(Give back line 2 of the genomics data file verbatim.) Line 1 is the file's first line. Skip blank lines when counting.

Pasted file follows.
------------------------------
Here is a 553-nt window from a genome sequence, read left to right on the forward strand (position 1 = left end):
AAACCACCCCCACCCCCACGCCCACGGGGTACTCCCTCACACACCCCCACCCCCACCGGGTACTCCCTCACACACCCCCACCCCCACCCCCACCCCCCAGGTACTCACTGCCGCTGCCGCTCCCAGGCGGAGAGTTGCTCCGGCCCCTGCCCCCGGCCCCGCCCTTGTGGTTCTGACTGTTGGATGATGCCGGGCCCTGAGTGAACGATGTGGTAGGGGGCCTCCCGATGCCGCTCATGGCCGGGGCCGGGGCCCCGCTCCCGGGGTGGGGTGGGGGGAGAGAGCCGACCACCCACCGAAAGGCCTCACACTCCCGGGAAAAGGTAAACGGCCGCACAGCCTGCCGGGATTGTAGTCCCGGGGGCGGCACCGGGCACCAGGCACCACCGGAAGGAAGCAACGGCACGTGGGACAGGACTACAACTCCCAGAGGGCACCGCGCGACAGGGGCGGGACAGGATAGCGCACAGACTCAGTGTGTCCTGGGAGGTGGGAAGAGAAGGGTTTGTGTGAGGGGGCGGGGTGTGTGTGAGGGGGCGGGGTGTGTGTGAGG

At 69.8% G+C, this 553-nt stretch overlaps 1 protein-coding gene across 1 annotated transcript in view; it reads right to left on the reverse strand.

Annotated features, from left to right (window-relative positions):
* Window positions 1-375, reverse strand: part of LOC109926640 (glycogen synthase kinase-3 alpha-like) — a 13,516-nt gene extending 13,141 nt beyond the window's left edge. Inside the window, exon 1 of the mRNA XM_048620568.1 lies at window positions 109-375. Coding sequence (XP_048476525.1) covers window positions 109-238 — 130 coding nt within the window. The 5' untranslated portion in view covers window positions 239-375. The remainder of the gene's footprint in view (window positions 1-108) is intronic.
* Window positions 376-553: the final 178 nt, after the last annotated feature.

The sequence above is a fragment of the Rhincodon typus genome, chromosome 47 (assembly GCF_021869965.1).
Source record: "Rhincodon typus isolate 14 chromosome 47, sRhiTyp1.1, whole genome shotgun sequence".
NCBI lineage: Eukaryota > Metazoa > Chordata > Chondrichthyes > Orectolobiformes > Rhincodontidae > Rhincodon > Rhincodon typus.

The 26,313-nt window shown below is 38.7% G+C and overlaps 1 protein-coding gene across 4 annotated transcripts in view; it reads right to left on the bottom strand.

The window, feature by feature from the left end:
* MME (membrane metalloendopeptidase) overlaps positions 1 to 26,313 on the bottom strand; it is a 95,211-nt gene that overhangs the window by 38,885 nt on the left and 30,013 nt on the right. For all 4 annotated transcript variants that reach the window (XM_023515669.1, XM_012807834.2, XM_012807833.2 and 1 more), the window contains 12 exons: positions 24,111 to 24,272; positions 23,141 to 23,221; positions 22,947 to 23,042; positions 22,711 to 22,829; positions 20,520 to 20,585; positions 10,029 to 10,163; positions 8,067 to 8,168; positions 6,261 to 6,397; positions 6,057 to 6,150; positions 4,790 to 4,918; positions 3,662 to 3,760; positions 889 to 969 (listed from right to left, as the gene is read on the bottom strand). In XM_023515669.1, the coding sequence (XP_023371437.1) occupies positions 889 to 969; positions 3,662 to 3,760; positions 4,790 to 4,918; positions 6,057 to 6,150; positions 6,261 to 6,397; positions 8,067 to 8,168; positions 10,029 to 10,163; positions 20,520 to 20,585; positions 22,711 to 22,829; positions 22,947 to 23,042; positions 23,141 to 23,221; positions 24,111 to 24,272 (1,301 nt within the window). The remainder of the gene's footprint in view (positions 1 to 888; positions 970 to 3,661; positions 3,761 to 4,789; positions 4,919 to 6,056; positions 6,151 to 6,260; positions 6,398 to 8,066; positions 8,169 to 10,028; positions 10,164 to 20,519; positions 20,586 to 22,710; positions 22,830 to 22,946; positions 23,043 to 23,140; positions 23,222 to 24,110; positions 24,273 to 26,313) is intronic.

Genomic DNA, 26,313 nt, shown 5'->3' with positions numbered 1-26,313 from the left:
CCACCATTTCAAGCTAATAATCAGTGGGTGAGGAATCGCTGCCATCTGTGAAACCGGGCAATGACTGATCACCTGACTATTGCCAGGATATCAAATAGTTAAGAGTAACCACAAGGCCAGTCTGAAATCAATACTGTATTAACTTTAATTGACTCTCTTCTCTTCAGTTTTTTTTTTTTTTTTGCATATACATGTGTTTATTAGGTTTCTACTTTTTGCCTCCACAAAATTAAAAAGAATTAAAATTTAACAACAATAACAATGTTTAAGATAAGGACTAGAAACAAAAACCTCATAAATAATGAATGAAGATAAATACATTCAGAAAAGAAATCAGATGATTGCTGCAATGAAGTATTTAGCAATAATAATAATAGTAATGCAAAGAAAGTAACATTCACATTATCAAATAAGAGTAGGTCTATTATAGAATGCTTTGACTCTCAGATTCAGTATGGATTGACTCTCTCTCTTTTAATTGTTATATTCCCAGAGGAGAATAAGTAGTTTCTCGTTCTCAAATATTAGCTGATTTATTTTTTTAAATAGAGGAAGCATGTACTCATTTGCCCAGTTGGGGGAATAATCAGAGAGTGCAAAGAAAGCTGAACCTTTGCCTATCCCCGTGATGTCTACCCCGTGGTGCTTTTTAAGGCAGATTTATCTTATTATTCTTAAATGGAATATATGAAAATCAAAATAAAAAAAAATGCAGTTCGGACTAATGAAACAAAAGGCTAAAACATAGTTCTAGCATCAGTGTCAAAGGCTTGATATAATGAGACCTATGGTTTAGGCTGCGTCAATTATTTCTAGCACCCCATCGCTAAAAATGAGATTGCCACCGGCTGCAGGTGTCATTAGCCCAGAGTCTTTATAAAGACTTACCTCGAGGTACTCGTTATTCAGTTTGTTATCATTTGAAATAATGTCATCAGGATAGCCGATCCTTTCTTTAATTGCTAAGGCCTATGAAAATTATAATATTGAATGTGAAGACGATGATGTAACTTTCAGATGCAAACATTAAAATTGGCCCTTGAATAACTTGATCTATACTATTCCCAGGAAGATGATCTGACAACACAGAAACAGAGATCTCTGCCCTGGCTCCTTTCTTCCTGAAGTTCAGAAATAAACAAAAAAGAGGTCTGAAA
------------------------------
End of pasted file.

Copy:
AAACCACCCCCACCCCCACGCCCACGGGGTACTCCCTCACACACCCCCACCCCCACCGGGTACTCCCTCACACACCCCCACCCCCACCCCCACCCCCCAGGTACTCACTGCCGCTGCCGCTCCCAGGCGGAGAGTTGCTCCGGCCCCTGCCCCCGGCCCCGCCCTTGTGGTTCTGACTGTTGGATGATGCCGGGCCCTGAGTGAACGATGTGGTAGGGGGCCTCCCGATGCCGCTCATGGCCGGGGCCGGGGCCCCGCTCCCGGGGTGGGGTGGGGGGAGAGAGCCGACCACCCACCGAAAGGCCTCACACTCCCGGGAAAAGGTAAACGGCCGCACAGCCTGCCGGGATTGTAGTCCCGGGGGCGGCACCGGGCACCAGGCACCACCGGAAGGAAGCAACGGCACGTGGGACAGGACTACAACTCCCAGAGGGCACCGCGCGACAGGGGCGGGACAGGATAGCGCACAGACTCAGTGTGTCCTGGGAGGTGGGAAGAGAAGGGTTTGTGTGAGGGGGCGGGGTGTGTGTGAGGGGGCGGGGTGTGTGTGAGG